Speedy Graphito (b. 1961, France), recognized internationally as one of the pioneers of the French Street Art movement, presents an artistic universe built on an honest dialogue concerning the role of the image within modern society. Since the inception of his career in the 1980s, his work has dealt with concepts of commercialism, iconography, and pop culture. A student of the renowned School of Art Estienne, he has since cemented his place as one of the most influential figures who emerged from the Parisian urban art scene.

Daniel Allen Cohen (b. 1987, U.S.), a Miami-based artist renowned for his multidisciplinary approach, transforms popular culture into conceptual art. His creations are nuanced reflections of societal values, desires, necessities, and vices, which often find themselves intricately interwoven. Cohen’s mixed-media sculptures deliver humorous cultural commentary on contemporary addictions, creating a discourse around greed, narcissism, and privilege.

Carlos Jorge (b. 1970, Mexico) is a Mexican artist, currently based in Miami, who is most known for his large-scale paintings that display vibrant and exuberant use of color. The artist uses his canvas to express surreal narratives, an exercise of memory, in which pop iconography, fashion, and allusions to Miró and Gauguin collide. With deliberate employment of color and texture, the artist’s abstractions create planes of bright and evocative imagery.

JonOne (b. 1963, U.S.) is one of the most influential urban artists of his generation. He grew up in Harlem, New York, where he discovered the thrill and personal expression found through painting in the streets and on train cars. A critical moment in the history of graffiti occurred during this time in the 1980s, and JonOne chose to transport his New York graffiti roots to the streets of Paris when he was only 20 years old. Establishing his life in France, he has since grown his career and reputation for the past 40 years with a unique style, unparalleled in his genre.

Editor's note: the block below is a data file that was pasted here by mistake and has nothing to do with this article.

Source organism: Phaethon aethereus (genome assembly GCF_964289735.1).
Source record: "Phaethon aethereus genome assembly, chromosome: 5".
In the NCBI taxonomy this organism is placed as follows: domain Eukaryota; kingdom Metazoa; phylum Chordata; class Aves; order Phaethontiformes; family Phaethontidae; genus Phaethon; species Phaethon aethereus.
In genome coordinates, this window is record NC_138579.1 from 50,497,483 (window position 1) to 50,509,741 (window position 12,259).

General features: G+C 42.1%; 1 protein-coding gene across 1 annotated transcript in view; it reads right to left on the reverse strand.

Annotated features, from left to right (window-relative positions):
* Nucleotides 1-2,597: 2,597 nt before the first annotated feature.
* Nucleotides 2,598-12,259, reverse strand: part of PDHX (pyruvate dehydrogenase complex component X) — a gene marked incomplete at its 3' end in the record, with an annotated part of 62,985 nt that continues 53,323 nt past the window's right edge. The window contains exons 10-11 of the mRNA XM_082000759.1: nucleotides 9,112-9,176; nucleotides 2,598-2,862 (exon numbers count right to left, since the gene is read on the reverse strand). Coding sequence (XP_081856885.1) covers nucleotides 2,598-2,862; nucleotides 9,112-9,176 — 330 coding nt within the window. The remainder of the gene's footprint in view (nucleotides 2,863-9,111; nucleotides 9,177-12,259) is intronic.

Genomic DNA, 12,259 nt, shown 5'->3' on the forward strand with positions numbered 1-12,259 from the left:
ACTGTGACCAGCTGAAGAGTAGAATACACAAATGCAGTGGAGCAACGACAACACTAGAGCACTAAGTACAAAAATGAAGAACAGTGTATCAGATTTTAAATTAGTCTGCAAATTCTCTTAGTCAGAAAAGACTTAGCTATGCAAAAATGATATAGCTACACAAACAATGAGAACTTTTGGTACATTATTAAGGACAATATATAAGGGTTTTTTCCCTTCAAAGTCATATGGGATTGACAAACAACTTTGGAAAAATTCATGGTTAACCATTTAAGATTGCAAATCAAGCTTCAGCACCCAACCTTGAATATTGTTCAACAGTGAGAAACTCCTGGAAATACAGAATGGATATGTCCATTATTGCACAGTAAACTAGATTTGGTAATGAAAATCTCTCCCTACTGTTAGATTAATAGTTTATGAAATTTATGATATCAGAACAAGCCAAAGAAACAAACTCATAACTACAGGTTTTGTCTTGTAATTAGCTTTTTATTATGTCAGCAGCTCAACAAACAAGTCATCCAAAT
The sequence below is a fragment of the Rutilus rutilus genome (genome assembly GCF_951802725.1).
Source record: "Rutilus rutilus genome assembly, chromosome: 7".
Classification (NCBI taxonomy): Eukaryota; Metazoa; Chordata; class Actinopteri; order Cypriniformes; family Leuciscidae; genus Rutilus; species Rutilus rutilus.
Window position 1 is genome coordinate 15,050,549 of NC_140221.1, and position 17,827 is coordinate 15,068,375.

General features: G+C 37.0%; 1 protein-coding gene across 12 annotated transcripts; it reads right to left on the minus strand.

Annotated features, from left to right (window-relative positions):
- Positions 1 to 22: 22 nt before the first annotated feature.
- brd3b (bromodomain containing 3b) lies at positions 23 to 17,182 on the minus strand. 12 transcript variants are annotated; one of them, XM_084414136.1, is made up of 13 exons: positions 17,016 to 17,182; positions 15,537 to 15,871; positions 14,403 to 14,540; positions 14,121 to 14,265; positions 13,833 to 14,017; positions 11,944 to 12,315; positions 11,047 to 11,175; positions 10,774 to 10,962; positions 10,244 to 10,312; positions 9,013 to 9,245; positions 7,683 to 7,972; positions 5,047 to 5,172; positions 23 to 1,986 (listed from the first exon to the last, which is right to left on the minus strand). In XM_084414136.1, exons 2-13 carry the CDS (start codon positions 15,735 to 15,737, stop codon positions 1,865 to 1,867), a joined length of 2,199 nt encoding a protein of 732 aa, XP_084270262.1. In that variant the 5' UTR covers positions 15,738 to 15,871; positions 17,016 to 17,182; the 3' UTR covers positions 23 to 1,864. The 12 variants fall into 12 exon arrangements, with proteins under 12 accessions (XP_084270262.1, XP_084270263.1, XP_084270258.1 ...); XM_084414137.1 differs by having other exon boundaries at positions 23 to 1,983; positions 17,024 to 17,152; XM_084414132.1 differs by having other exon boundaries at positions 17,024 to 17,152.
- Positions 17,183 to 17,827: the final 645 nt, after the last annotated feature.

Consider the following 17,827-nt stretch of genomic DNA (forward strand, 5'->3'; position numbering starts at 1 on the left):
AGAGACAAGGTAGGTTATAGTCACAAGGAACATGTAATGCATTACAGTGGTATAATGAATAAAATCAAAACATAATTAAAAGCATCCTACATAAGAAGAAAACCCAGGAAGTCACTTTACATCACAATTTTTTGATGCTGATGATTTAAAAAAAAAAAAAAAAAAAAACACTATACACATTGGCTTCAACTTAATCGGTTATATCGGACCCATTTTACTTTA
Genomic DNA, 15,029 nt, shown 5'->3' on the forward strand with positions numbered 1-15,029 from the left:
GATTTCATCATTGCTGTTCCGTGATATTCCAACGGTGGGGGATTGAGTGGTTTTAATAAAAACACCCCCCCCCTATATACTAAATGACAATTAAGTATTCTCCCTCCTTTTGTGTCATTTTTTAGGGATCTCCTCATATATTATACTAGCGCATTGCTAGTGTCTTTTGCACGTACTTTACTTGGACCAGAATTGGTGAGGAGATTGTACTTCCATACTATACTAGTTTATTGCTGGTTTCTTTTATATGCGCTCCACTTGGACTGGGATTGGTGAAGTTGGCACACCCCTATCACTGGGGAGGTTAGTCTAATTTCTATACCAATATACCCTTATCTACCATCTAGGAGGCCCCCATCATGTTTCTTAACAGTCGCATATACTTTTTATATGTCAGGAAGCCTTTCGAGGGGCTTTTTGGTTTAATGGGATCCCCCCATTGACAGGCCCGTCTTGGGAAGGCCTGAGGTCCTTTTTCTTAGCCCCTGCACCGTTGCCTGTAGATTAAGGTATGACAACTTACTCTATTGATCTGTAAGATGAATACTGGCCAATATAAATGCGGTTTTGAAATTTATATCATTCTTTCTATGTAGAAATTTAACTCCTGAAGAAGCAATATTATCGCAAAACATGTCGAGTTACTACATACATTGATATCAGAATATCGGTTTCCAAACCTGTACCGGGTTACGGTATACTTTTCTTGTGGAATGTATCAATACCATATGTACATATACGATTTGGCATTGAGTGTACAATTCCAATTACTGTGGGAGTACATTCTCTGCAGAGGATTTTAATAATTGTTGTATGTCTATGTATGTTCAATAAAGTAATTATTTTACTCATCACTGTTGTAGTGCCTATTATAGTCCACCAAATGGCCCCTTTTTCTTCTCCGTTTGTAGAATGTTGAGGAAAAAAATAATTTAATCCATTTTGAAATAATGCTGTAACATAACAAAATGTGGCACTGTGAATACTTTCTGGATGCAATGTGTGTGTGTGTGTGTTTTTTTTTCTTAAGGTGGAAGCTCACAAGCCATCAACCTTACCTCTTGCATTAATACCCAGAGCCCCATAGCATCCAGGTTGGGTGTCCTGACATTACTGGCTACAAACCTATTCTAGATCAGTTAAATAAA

Simon Berger (b. 1976, Switzerland) brings to life visions of striking faces, emerging from panes of glass that he has meticulously broken and manipulated. By crafting such realism within the constraints of a traditionally fragile medium, the artist presents us with a truly unique form of portraiture. Crafted from the once transparent plane are arresting faces in high contrast. As they appear from the shadows, their expressions are intense or contemplative – illusions of ephemeral beauty that suggest an on-going struggle between the everlasting desire for ideal form and the deconstructive nature of time.

J.Demsky (b. 1979, Spain) started his creative journey immersed in the graffiti boom in the early 1990s. Since then, he has been travelling and spraying throughout more than 50 countries, twisting the morphology of his name in multiple, unconventional shapes. Being self-taught, his artistic influences are rooted in the graffiti movement, the fluor era and his current nostalgia around the late 80s and early 90s, He has expanded towards a balanced mix between future and nostalgia, radical creativity and exact sciences, with pieces that invoke retro geometries and a multi-media approach.

As an exploration of different aesthetic possibilities and the juxtaposition of heritage and modernity, ADD FUEL’s (b. 1980, Portugal) work reinterprets the language of traditional tile design, specifically that of the Portuguese tin-glazed ceramic “azulejo”. Historically used as large-scale decoration upon buildings, the Portuguese tile work inhabited a cultural space that contained biblical and mythological references and blended seamlessly with their architecture. Utilizing the complexities and depth offered by this style, ADD FUEL creates multi-layered patterned compositions that produce a poetic rhythm, playing with perception and illusion.

Seleka Muñoz (b. 1982, Spain) began painting at an early age, taking to graffiti on the streets of his native Seville. Considered one of the pioneers of street art in Andalusia, he continues to influence and innovate within his community. His work exemplifies a certain instinctual grasp of abstraction, motion, and eye-catching color that can only be attributed to those who began as graffiti artists. The dedication to the material, while expressing a diversity of textures, creates work that feels alive. The artist utilizes precise and traditional painting techniques along with a free-flowing expressionist style to convey multi-layered compositions that exhibit varied planes of color and pattern.

Michael Swaney (b. 1978, Canada) is a prolific artist living and working in Barcelona, Spain. For nearly twenty years Swaney has been crafting exuberant paintings, works on paper, ceramics and installations with childlike intensity. Swaney’s formalist style hangs in the balance between baroque and manic, and when paired with his technicolor palette and repeated motifs, the culminating visual universe is expansive and rich.